Part of Liquid State, an occasional series on our relationship with water.
Adam Shoalts was wet and growing increasingly impatient, tired of getting in and out of his canoe to guide it around the rocks. He was deep within the Hudson Bay Lowlands – alone – and fervently navigating an unfriendly river that, experts say, no one in recorded history had ever traversed in full.
“The next thing I know, I could hear this roar coming from downriver,” said Mr. Shoalts, a 27-year-old history PhD student at McMaster University who studies Canada’s early explorers. “And at that point I realize, ‘Oh my goodness, I just discovered a waterfall.… But then I realized that the current is too strong and I won’t be able to paddle out of here, and in a flash I’m going to be plunging over this thing.”
It was a six-metre high waterfall, and Mr. Shoalts took a nosedive right over. Unscathed, he swam ashore, then ran down the slippery riverbank after his belongings, forced to jump back into the cold water before they drifted away. His canoe was battered, but fixable with some duct tape. On he went.
Mr. Shoalts says he won’t make the same mistake this time: On Friday, he began the long journey to the same river – aptly called the Again. Backed by the Royal Canadian Geographical Society, Mr. Shoalts will map a series of seven waterfalls he encountered in 2012, including the one he plunged over. The goal is to have the waterfalls added to the map of Canada, a rare addition in the 21st century, the society says. His initial trip along the Again River was the first time anyone in history had travelled it in full, the organization says, adding that aboriginal elders of Moose Cree First Nation have no first-hand knowledge of anyone canoeing the river.
While documenting the waterfalls is a rather simple geographical exercise, the journey there is anything but, full of the same kind of dangers the first explorers of Canada’s interior encountered. In the 1950s, the Canadian government embarked on a massive project to document many of the country’s most isolated regions through aerial photography.
Denis St-Onge, a past president of the geographical society, says that while you can see the Again River’s waterfalls on aerial photographs, no one has documented or photographed the river and its falls from the ground.
“It’s doesn’t particularly surprise me because the Hudson Bay Lowlands are marshy and unpleasant to travel in,” said Dr. St-Onge, who spent 40 years exploring the Arctic. “So explorers, fur traders, what have you, missionaries stuck to the main rivers.”
In 1961, a team of geologists canoed part of the lower Again, but not the whole river. There are other rivers across the country just waiting to be explored by modern adventurers, Dr. St-Onge says.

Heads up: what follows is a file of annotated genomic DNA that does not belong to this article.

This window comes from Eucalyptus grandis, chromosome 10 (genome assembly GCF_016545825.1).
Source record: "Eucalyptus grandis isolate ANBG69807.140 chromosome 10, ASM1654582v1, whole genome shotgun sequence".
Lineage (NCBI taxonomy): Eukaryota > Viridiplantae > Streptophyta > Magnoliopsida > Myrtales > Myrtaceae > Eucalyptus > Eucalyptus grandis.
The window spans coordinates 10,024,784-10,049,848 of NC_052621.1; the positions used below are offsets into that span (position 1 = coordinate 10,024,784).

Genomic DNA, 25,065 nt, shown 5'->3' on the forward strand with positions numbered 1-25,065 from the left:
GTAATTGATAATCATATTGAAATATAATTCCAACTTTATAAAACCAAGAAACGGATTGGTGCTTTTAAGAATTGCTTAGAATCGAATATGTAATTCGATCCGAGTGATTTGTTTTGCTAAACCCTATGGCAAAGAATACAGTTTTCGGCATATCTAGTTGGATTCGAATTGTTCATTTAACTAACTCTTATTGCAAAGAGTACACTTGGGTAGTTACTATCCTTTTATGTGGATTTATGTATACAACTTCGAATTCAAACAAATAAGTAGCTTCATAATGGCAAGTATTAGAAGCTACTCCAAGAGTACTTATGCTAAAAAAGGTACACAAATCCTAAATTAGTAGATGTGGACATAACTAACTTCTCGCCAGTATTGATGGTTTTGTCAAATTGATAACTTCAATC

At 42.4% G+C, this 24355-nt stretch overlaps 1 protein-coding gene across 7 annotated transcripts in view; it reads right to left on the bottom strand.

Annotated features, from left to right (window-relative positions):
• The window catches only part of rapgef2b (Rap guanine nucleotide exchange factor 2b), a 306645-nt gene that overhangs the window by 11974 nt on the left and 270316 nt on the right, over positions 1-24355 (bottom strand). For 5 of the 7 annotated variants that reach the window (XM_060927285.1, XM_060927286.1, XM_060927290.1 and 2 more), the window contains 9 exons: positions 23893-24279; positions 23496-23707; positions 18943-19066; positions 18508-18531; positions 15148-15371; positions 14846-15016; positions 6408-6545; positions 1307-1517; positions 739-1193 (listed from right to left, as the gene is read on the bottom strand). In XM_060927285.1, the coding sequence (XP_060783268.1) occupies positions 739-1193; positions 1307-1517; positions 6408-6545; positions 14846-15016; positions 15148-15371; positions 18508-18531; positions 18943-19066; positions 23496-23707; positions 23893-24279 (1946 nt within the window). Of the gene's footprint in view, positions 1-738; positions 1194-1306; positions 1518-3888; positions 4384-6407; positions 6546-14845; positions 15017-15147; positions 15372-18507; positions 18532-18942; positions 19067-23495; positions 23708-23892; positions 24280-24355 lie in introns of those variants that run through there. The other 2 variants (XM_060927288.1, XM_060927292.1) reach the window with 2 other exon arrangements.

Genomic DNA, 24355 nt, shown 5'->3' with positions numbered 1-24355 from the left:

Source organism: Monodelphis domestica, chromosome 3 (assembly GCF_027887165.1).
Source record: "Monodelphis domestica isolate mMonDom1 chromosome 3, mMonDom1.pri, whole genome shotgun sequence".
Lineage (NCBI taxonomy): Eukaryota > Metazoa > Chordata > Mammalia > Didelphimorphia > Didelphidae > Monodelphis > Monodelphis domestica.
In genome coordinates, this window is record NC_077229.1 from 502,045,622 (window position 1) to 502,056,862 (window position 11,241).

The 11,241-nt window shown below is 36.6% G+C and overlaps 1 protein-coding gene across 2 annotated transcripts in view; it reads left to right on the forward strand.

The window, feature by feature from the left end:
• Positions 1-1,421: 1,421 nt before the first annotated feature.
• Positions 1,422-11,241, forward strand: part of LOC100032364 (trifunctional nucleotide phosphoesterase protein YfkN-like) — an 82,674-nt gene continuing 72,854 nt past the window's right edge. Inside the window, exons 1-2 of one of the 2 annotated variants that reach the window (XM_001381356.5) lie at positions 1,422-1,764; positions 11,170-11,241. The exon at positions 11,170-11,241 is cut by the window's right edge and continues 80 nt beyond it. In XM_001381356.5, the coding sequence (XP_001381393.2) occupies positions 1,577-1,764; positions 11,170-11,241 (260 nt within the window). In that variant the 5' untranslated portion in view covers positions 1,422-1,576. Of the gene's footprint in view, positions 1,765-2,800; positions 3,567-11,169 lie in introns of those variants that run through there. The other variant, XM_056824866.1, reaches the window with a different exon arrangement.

Mr. Shoalts begins his journey by navigating the Kattawapiskak River in Northern Ontario for about 75 kilometres, which includes a series of rapids and lakes. Then, after paddling down a small tributary and crossing another small lake, he will enter the dense boreal forest. The highest concentration of bloodsucking insects in the world call this place home, Mr. Shoalts says.
“It’s a full-on massacre,” he said, just 48 hours before leaving for the expedition, adding that he doesn’t use bug repellent and relies on long-sleeve shirts and pants for protection, as well as a mesh net that covers his face.
Mr. Shoalts will portage for about 34 kilometres before reaching the river, often getting back in his canoe when he finds smaller rivers and ponds that lead to the Again.
His gear, including the canoe he now calls “a good friend,” weighs about 160 pounds. A water-resistant barrel stores his food, mostly packs of instant oatmeal, beef jerky and freeze-dried lasagna, which he supplements with fresh berries and fish he finds along the way.
Mr. Shoalts, who went on his first major expedition at the age of 18, which he later wrote a book about, says he chose to explore the Again River after studying multiple geographical databases and concluding no one in history had travelled it. He says he hopes this will be his last solo mission, admitting it can be dangerous out in the wild on your own.
In 2011, while exploring a never-before-travelled river in the subarctic, Mr. Shoalts encountered a growling polar bear and a standoff ensued. He quickly grabbed his shotgun, but with both hands occupied, he drifted along at a snail’s pace, only able to pick up and paddle off after several minutes.
“When it comes to my mother, the less said the better,” Mr. Shoalts said, laughing. “She doesn’t need to know the details.”
After days of canoeing, portaging and sleeping on the boggy muskeg of the lowlands, Mr. Shoalts says he hopes to reach the Again. Last year, it took him about a week.
From there it’s smooth sailing until he reaches the waterfalls. He’ll portage around each of them – some as high as 12 metres – and using a tool called a theodolite, will determine the height of each. He will also take photos and video during what he anticipates will be a three to four-day journey down the 100-kilometre river. The Again behind him, Mr. Shoalts will go down another river and then paddle 55 kilometres across the notoriously dangerous waters of James Bay, eventually reaching Moosonee, Ont. Then it’s a train ride home.
Back in civilization, Mr. Shoalts will file a report to the geographical society, which will then submit a proposal to the government to have the waterfalls added to the map. In the end, the 400-kilometre journey will have but a trivial impact on Canadian geography – but that doesn’t bother Mr. Shoalts in the least.
“To me it seems like the most natural thing in the world,” he said. “I want to be exploring the Canadian wilderness and that’s what I wanted to do from the earliest age.”